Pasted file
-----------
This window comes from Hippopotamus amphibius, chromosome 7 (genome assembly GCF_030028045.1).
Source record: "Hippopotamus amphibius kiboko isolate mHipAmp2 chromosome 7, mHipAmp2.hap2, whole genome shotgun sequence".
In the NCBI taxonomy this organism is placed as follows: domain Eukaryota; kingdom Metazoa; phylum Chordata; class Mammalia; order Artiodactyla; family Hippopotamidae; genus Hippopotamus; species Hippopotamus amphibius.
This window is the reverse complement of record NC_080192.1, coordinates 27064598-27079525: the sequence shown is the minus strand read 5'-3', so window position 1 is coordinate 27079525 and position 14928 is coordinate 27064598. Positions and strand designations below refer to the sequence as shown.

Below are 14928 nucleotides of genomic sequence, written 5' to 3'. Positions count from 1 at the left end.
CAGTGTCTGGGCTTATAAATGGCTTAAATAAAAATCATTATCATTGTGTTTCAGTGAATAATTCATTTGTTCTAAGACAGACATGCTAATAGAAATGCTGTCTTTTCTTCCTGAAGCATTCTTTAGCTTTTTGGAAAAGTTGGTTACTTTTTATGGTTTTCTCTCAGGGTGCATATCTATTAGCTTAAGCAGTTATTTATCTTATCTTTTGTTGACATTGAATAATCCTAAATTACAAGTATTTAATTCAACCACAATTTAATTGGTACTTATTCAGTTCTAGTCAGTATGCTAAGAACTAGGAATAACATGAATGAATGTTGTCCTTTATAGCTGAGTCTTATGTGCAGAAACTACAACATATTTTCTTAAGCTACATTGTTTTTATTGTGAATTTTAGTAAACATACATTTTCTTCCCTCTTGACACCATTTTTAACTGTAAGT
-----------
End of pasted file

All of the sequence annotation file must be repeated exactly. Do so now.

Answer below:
This window comes from Hippopotamus amphibius, chromosome 7 (genome assembly GCF_030028045.1).
Source record: "Hippopotamus amphibius kiboko isolate mHipAmp2 chromosome 7, mHipAmp2.hap2, whole genome shotgun sequence".
In the NCBI taxonomy this organism is placed as follows: domain Eukaryota; kingdom Metazoa; phylum Chordata; class Mammalia; order Artiodactyla; family Hippopotamidae; genus Hippopotamus; species Hippopotamus amphibius.
This window is the reverse complement of record NC_080192.1, coordinates 27064598-27079525: the sequence shown is the minus strand read 5'-3', so window position 1 is coordinate 27079525 and position 14928 is coordinate 27064598. Positions and strand designations below refer to the sequence as shown.

Below are 14928 nucleotides of genomic sequence, written 5' to 3'. Positions count from 1 at the left end.
CAGTGTCTGGGCTTATAAATGGCTTAAATAAAAATCATTATCATTGTGTTTCAGTGAATAATTCATTTGTTCTAAGACAGACATGCTAATAGAAATGCTGTCTTTTCTTCCTGAAGCATTCTTTAGCTTTTTGGAAAAGTTGGTTACTTTTTATGGTTTTCTCTCAGGGTGCATATCTATTAGCTTAAGCAGTTATTTATCTTATCTTTTGTTGACATTGAATAATCCTAAATTACAAGTATTTAATTCAACCACAATTTAATTGGTACTTATTCAGTTCTAGTCAGTATGCTAAGAACTAGGAATAACATGAATGAATGTTGTCCTTTATAGCTGAGTCTTATGTGCAGAAACTACAACATATTTTCTTAAGCTACATTGTTTTTATTGTGAATTTTAGTAAACATACATTTTCTTCCCTCTTGACACCATTTTTAACTGTAAGT